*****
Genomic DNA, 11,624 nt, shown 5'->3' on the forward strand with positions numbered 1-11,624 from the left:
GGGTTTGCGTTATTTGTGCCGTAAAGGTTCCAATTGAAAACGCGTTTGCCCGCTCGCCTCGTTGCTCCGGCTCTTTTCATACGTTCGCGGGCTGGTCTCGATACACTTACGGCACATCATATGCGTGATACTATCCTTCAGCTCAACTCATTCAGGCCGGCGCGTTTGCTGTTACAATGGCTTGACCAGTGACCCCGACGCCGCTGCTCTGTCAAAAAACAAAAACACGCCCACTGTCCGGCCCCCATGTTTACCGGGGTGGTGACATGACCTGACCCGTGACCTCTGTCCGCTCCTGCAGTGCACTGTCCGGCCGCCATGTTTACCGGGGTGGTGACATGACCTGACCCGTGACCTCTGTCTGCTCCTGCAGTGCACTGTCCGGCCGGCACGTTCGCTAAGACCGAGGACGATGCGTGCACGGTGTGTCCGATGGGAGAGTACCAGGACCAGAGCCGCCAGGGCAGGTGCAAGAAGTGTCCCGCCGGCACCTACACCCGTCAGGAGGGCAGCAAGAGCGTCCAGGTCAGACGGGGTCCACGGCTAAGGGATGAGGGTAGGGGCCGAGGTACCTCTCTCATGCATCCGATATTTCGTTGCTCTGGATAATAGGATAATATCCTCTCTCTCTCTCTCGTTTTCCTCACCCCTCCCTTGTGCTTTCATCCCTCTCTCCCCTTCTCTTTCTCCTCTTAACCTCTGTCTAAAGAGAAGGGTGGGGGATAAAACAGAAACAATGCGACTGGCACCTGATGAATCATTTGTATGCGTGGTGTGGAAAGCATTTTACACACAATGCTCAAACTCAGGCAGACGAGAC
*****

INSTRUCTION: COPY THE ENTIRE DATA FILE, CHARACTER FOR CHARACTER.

Genomic DNA, 11,624 nt, shown 5'->3' on the forward strand with positions numbered 1-11,624 from the left:
GGGTTTGCGTTATTTGTGCCGTAAAGGTTCCAATTGAAAACGCGTTTGCCCGCTCGCCTCGTTGCTCCGGCTCTTTTCATACGTTCGCGGGCTGGTCTCGATACACTTACGGCACATCATATGCGTGATACTATCCTTCAGCTCAACTCATTCAGGCCGGCGCGTTTGCTGTTACAATGGCTTGACCAGTGACCCCGACGCCGCTGCTCTGTCAAAAAACAAAAACACGCCCACTGTCCGGCCCCCATGTTTACCGGGGTGGTGACATGACCTGACCCGTGACCTCTGTCCGCTCCTGCAGTGCACTGTCCGGCCGCCATGTTTACCGGGGTGGTGACATGACCTGACCCGTGACCTCTGTCTGCTCCTGCAGTGCACTGTCCGGCCGGCACGTTCGCTAAGACCGAGGACGATGCGTGCACGGTGTGTCCGATGGGAGAGTACCAGGACCAGAGCCGCCAGGGCAGGTGCAAGAAGTGTCCCGCCGGCACCTACACCCGTCAGGAGGGCAGCAAGAGCGTCCAGGTCAGACGGGGTCCACGGCTAAGGGATGAGGGTAGGGGCCGAGGTACCTCTCTCATGCATCCGATATTTCGTTGCTCTGGATAATAGGATAATATCCTCTCTCTCTCTCTCGTTTTCCTCACCCCTCCCTTGTGCTTTCATCCCTCTCTCCCCTTCTCTTTCTCCTCTTAACCTCTGTCTAAAGAGAAGGGTGGGGGATAAAACAGAAACAATGCGACTGGCACCTGATGAATCATTTGTATGCGTGGTGTGGAAAGCATTTTACACACAATGCTCAAACTCAGGCAGACGAGAC